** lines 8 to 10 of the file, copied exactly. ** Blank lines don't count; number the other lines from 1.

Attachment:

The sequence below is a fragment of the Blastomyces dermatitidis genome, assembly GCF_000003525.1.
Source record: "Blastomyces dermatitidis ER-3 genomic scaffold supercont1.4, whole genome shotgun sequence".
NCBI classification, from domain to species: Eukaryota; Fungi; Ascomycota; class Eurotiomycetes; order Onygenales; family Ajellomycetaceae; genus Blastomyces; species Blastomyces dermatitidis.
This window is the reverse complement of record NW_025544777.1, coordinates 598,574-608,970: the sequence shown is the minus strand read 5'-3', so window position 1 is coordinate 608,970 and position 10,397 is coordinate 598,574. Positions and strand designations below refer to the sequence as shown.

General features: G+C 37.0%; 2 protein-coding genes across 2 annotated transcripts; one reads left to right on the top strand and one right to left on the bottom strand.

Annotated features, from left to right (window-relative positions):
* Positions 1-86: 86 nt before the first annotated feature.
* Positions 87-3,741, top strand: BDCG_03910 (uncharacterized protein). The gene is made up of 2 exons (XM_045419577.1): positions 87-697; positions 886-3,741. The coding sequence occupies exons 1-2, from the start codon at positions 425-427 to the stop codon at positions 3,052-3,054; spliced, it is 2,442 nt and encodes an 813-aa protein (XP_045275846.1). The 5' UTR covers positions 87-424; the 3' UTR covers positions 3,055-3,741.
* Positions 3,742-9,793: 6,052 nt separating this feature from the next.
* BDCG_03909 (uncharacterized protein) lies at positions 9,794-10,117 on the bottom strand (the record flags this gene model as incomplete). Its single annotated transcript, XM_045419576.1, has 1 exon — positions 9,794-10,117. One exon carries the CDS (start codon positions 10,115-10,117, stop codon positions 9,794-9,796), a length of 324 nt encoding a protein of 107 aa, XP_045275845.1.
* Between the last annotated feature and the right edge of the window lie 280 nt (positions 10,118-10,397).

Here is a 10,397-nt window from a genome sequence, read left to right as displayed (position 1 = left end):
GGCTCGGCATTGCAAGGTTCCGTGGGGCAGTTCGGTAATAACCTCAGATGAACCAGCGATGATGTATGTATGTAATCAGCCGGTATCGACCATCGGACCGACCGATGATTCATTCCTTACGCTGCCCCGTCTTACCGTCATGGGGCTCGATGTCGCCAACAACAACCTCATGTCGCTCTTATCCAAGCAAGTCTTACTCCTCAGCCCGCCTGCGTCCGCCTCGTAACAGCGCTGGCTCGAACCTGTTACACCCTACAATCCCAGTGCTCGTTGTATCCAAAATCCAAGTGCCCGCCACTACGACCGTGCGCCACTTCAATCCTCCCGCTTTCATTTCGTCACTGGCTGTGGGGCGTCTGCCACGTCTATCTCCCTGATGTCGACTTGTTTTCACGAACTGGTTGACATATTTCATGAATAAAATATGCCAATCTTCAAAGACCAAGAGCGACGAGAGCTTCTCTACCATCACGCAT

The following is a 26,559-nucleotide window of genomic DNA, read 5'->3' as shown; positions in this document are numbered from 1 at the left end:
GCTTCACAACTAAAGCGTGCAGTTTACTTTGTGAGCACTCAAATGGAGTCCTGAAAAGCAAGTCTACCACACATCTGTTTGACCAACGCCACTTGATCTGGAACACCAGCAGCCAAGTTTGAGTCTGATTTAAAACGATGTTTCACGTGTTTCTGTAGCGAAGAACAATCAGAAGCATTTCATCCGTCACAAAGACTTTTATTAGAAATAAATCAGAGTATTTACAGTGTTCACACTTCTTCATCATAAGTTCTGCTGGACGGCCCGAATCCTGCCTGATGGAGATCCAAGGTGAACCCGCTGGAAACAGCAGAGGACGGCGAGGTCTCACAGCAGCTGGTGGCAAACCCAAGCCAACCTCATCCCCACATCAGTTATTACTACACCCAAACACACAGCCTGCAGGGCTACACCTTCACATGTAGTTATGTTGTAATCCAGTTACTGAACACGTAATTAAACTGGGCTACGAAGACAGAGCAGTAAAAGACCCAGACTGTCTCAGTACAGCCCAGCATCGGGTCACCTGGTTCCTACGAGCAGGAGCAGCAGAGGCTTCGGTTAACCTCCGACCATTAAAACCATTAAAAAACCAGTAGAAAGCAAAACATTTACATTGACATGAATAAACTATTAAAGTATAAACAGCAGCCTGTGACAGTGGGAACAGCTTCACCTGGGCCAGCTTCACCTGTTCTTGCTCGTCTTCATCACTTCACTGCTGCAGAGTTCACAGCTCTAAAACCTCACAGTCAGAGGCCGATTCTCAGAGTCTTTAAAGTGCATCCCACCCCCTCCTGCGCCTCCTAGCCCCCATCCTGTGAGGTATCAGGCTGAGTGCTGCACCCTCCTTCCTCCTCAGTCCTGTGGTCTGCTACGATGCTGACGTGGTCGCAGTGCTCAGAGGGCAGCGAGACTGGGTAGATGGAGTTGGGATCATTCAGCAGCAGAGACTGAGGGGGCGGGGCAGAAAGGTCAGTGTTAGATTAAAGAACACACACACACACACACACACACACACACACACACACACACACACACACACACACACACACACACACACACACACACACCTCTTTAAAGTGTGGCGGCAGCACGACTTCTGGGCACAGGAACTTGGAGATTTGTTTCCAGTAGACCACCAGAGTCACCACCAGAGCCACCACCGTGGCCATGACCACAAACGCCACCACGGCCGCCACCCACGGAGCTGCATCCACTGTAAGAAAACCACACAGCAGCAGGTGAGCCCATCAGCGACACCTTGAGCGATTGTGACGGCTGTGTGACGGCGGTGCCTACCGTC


* Positions 87-3,741, top strand: BDCG_03910 (uncharacterized protein). The gene is made up of 2 exons (XM_045419577.1): positions 87-697; positions 886-3,741. The coding sequence occupies exons 1-2, from the start codon at positions 425-427 to the stop codon at positions 3,052-3,054; spliced, it is 2,442 nt and encodes an 813-aa protein (XP_045275846.1). The 5' UTR covers positions 87-424; the 3' UTR covers positions 3,055-3,741.
* Positions 3,742-9,793: 6,052 nt separating this feature from the next.
* BDCG_03909 (uncharacterized protein) lies at positions 9,794-10,117 on the bottom strand (the record flags this gene model as incomplete). Its single annotated transcript, XM_045419576.1, has 1 exon — positions 9,794-10,117. One exon carries the CDS (start codon positions 10,115-10,117, stop codon positions 9,794-9,796), a length of 324 nt encoding a protein of 107 aa, XP_045275845.1.